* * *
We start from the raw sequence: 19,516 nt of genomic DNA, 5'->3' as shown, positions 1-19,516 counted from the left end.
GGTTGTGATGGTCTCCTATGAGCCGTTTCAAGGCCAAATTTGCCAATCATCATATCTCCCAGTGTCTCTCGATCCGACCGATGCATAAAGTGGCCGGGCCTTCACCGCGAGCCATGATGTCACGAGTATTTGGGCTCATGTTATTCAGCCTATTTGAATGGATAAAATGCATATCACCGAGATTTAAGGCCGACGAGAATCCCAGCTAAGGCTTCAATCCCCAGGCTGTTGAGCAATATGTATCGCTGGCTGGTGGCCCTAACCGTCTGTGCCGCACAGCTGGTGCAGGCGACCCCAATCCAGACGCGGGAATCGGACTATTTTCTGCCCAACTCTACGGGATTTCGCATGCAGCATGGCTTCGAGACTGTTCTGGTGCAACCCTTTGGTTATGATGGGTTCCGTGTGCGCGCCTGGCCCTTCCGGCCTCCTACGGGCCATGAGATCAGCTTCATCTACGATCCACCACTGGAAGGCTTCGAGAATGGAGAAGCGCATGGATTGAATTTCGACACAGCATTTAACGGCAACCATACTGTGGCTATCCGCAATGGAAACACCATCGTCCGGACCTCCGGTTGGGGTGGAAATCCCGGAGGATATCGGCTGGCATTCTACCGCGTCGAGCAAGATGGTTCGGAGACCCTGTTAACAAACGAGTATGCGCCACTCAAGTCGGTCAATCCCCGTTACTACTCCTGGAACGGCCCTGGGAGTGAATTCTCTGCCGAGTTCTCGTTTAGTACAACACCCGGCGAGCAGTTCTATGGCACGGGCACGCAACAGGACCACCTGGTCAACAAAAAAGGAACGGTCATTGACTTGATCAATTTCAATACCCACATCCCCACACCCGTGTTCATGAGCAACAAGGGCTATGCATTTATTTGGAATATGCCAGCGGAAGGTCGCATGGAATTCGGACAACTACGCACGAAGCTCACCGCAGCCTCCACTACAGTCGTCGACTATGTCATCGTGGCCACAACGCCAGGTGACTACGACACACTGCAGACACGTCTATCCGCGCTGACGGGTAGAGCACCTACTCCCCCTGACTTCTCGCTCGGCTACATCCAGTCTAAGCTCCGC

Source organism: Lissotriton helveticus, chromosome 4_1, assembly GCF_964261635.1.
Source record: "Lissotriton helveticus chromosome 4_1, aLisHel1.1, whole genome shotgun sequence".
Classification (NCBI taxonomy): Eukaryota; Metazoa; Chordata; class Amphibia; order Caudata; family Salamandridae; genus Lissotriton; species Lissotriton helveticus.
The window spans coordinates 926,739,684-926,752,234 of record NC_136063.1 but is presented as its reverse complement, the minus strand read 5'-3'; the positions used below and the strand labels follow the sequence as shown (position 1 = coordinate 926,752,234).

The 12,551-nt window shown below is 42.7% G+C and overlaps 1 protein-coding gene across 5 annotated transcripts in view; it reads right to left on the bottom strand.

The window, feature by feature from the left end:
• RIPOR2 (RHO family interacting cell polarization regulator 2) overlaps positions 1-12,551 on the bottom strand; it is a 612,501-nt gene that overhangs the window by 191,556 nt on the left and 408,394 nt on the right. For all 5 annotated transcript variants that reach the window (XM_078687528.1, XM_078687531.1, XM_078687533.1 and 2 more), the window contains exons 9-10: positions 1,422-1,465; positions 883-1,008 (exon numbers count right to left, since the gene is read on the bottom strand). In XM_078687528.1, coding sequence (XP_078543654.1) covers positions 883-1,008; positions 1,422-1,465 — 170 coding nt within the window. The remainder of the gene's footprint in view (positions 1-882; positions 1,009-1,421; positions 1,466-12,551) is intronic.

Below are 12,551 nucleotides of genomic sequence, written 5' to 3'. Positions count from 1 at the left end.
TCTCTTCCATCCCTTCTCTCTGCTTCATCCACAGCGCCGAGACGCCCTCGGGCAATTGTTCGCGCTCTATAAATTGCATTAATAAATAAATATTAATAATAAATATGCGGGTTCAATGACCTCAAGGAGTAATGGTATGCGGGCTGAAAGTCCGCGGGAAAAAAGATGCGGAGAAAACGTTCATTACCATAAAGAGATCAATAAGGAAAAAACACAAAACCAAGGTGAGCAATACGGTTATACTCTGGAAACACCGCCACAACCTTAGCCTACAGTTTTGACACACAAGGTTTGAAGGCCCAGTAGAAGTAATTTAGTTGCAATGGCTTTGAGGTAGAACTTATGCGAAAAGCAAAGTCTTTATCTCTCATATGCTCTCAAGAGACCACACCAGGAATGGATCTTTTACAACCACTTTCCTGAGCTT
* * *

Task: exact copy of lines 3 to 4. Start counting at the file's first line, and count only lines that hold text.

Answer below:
Source organism: Lissotriton helveticus, chromosome 4_1, assembly GCF_964261635.1.
Source record: "Lissotriton helveticus chromosome 4_1, aLisHel1.1, whole genome shotgun sequence".